Disclosure: I received this book free of charge for review purposes. All opinions are my own.
How to Find a Bra That Fits, by Liz Kuba, is a simple self-published tome that aims to educate the American market about bra fit and sizing. It contains basic information about bra styles, sister sizing, breast shapes as they pertain to bra fit, and so forth. At roughly 50 pages (plus a further ten-ish of appendices), it’s an easy read for a single evening or afternoon if your head doesn’t begin to swim from all the numbers and fit theory.
If you’re already curious, you should know that How to Find a Bra That Fits is available for free on Smashwords during the month of April, 2015. It is also currently on sale for $0.99 on Amazon.com as an e-book.
Now, let’s get into the content. The goal is to (re)educate American consumers to help us find a bra that is the right size and therefore supportive and comfortable. This slim volume starts off with what is effectively a critique at American bra manufacturing/sales for their limited sizing and poor fitting techniques. She talks a bit about why this is so; specifically, that it is expensive to develop, manufacture, and stock a wider range of sizes. Culturally, I think American culture has both a clandestine fascination with and a phobia of large breasts. Next up, then bra anatomy and basic styles, how the sizing system works (cup/band relationship and sister sizing), a quick test to assess the fit of your current bra, and of course, info on how to re-measure yourself to determine your size, plus more in-depth info on actually trying on bras, bra care, bra myths, breast cancer and bras, and finally revisiting fit to discuss breast shapes. The appendices include a glossary, chart of sister sizing (different bra sizes that have the same cup volume), resources, and list of retailers.
Overall, the tone of this book was really conversational and easy to read. As someone who deals with fit (in a slightly different context, as it pertains to corsets) on a pretty much daily basis, it was very understandable to me, but I could also see how some of the content might require a couple readings in order to be fully absorbed. Luckily, at 50-ish pages, that’s easily done! The author speaks with a tone of calm authority and uses inclusive vocabulary, giving clear information. By “inclusive” vocabulary, I primarily mean that she also directly includes the trans community – a huge plus in my book – though another reviewer points out the consistent use of female pronouns. Occasionally I found myself wishing she would go into a bit more detail (mostly when describing cuts of bras), but I suspect the level of information is intentional in order to not overwhelm the reader and distract from the basis of the book: actually determining bra size. The illustrations used for the book are very clear and consistent. I’m not sure I understand the hand-outlined caps typography and blocky yet loose illustration of the cover, but at least it’s fairly simple and consistent within itself.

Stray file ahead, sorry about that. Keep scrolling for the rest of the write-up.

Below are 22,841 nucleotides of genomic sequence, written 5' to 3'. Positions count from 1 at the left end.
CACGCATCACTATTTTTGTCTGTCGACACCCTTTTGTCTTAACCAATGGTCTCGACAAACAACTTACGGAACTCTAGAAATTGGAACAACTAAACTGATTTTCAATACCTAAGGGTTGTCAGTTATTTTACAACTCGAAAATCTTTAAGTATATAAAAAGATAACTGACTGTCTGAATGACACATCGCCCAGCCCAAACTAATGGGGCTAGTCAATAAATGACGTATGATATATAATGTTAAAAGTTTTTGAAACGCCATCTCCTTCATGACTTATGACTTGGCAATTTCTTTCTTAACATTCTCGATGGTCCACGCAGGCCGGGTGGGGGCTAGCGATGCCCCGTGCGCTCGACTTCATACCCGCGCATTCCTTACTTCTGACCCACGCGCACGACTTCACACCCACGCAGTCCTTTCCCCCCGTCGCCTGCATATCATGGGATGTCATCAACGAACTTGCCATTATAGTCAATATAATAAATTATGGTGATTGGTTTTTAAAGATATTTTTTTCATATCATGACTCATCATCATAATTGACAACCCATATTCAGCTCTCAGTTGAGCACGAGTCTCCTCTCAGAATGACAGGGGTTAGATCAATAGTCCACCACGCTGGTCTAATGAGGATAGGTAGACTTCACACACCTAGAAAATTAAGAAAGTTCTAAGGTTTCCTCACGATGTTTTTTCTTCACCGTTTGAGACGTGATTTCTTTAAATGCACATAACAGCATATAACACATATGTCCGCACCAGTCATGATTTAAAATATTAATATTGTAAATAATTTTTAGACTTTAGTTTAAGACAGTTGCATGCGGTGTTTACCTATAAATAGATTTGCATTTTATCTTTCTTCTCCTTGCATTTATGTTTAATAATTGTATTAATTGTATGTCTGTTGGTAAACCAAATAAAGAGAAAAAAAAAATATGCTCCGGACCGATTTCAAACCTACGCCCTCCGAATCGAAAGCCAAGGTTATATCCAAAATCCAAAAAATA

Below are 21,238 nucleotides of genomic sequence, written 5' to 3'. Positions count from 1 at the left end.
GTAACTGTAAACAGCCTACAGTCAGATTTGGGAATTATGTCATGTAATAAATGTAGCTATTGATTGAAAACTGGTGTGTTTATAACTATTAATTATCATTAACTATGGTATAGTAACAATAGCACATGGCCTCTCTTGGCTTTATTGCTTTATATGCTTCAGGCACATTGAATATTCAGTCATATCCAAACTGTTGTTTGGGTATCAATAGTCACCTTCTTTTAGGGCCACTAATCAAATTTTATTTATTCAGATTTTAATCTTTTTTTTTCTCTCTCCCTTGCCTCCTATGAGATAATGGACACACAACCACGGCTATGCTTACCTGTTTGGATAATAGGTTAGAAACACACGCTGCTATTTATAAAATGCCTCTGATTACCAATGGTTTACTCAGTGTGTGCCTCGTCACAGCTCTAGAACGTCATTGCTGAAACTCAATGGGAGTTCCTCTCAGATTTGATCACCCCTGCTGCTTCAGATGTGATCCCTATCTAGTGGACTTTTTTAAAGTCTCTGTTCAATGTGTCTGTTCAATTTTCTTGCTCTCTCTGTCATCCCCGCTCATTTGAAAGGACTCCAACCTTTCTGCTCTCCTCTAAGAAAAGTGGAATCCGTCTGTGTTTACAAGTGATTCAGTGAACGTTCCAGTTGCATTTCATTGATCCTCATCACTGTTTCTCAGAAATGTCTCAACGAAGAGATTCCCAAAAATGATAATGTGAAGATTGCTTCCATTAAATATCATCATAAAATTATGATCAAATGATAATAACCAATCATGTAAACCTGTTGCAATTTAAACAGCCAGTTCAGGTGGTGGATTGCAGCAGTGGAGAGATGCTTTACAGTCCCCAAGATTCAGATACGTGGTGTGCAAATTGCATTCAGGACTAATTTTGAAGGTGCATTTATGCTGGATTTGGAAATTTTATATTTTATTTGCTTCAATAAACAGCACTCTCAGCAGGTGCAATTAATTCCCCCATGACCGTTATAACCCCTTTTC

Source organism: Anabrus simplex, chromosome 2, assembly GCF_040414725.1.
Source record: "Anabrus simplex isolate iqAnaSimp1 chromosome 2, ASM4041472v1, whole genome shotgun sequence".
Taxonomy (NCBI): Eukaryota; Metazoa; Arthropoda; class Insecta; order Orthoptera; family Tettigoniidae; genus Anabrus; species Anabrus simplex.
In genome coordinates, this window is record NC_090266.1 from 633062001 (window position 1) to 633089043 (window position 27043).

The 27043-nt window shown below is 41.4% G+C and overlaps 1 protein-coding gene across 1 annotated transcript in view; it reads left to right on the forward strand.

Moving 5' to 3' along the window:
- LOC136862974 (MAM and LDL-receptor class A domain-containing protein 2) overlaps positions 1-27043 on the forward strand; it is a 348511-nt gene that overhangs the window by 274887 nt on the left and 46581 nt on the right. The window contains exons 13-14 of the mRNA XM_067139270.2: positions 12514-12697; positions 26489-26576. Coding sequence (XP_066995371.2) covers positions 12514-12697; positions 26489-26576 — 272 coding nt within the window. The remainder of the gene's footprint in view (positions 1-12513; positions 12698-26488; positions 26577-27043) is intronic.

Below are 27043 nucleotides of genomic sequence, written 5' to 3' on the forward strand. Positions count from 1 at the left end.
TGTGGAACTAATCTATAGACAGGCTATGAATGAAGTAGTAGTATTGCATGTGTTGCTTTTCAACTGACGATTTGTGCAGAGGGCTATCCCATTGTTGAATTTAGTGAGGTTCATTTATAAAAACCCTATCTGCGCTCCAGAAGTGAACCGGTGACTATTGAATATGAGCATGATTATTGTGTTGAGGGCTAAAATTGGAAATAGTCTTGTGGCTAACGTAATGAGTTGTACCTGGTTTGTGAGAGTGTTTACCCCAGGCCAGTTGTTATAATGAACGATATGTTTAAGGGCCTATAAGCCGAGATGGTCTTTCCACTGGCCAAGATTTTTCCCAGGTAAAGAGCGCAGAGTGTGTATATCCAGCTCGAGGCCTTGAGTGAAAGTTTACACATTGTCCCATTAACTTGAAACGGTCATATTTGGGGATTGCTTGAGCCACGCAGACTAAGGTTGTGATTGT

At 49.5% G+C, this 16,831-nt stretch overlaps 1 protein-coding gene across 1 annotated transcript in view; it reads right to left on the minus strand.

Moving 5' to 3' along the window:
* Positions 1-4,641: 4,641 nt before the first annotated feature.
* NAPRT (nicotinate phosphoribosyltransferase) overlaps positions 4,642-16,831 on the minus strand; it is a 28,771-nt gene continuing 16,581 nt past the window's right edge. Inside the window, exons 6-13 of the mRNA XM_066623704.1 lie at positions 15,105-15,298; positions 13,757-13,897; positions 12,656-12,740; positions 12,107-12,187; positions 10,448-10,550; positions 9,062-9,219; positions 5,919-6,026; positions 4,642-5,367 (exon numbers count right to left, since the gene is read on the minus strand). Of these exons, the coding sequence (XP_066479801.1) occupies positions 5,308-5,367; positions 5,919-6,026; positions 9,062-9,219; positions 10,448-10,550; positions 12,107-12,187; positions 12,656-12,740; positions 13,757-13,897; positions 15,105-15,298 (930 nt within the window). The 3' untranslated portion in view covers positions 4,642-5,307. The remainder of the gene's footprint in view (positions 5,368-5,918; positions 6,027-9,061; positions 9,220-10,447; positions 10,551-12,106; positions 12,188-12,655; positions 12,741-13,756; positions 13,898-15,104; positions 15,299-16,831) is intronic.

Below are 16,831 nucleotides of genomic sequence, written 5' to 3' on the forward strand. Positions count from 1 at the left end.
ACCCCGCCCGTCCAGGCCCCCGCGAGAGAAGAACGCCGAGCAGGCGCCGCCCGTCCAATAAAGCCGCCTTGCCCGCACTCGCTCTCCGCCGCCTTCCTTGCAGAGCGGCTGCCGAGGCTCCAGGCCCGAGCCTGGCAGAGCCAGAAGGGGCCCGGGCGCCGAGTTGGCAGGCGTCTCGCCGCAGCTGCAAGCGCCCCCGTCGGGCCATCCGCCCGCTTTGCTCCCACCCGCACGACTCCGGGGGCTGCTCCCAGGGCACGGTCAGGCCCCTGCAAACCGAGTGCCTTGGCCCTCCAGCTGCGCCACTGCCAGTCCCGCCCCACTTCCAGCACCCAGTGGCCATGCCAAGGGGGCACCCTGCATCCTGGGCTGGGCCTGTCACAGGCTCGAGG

It’s important to note that the method used for this book uses a +0 band size method (or even -1 if your underbust measures odd). However, Ms. Kuba does note that the most important thing is being comfortable in your bra, and that one can “round up” if they need a looser band or have little body fat. You only need 3 measurements to get your bra size (or a starting point for it) with this system. I took my own measurements, against the advice of the book which recommended a friend’s help. Given that this book is aimed at the entire bra wearing audience, young and old, I suspect a good proportion of its readers might be slightly uncomfortable with the level of intimacy involved with having a friend’s assistance.
As a bralette enthusiast with a hard to find bra size and no associated pain, I tend to be lackadaisical about the size of bra I wear, but I was fairly confident that I am a 30D. My only bra in that size is my Charlotte by Parfait by Affinitas, so I threw it on and wore it for the day. To my surprise, I realized that the larger of my breasts was indeed a bit overly full in the cup, and I would have benefited from a DD. By the numbers only, the book puts me at a 28F. Taking sister sizing into account and going up to a 30 band, that’s still a cup size larger than I would think I need, but it’s pretty close. An important part of learning your bra size is throwing away what you think you know about cup size vis a vis “big boobs.” I doubt anyone would ever look at me and think I am a DD!
After assessing your by-the-numbers bra size, of course, you’ll need to double check it against actual bras. The chapter entitled, “Fit Issues, Revisited,” identifies red flags of fit and provides the sizing solution. Is that same information available on the internet for free? Sure, but the book wouldn’t have been complete without it, and it’s nice to have all the information clearly written and concisely collected in one place. (Speaking of clearly written, I didn’t notice any typos or formatting errors! I appreciate these niceties and I think they do much to improve the [perceived] professionalism of any self-publishing endeavor.)
Aside from reminding me to reevaluate my bra size – Ms. Kuba recommends confirming your bra size about once a year – the book also helped me figure out my breast shape. Some of it I was aware of, or thought I knew, but it was helpful to know the standardized vocabulary that goes along with it.
All told, I thought the book was very well done. Of course, I’m not a bra fitter, but one can’t write for a lingerie blog for four years without have a decent understanding of bra sizes. Would you use a book to help you find your bra size? Do you wish someone had given you a book like this when you were a teen or preteen and buying some of your first bras?